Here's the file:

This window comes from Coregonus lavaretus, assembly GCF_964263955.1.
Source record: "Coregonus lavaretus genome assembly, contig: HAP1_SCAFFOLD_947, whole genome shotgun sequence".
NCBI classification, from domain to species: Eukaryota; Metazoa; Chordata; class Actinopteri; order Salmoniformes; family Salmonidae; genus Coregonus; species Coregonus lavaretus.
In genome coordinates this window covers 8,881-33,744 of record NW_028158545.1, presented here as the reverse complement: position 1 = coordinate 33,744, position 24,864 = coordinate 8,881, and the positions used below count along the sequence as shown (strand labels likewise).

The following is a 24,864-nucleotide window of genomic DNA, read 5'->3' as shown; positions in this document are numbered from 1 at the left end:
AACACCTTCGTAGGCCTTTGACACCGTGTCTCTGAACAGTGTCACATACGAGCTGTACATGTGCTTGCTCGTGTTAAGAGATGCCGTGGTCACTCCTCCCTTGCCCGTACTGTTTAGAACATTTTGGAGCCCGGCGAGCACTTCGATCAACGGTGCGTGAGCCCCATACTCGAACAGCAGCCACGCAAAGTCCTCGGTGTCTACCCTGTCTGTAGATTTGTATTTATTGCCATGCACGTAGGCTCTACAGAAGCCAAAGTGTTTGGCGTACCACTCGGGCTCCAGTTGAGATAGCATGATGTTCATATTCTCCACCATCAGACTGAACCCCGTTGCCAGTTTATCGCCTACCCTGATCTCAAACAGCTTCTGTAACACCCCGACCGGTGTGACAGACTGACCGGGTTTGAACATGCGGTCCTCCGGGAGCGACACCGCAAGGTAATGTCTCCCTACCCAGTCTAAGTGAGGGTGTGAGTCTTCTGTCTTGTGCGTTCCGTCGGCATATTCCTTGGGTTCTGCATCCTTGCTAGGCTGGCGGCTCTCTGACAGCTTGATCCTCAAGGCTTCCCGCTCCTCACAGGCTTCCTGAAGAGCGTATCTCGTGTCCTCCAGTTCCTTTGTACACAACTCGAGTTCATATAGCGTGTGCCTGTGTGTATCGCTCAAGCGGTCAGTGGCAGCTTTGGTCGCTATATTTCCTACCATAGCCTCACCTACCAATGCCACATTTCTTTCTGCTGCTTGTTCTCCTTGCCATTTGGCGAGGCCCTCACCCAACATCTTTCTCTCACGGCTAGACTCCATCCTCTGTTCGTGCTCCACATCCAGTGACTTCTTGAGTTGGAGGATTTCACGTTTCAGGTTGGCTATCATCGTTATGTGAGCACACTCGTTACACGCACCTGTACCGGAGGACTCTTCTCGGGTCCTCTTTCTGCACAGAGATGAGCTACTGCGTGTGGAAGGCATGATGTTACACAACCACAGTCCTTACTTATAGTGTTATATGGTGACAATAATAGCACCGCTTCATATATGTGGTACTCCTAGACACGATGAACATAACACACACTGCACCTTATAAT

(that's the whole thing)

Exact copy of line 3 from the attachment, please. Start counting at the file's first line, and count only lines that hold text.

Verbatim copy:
NCBI classification, from domain to species: Eukaryota; Metazoa; Chordata; class Actinopteri; order Salmoniformes; family Salmonidae; genus Coregonus; species Coregonus lavaretus.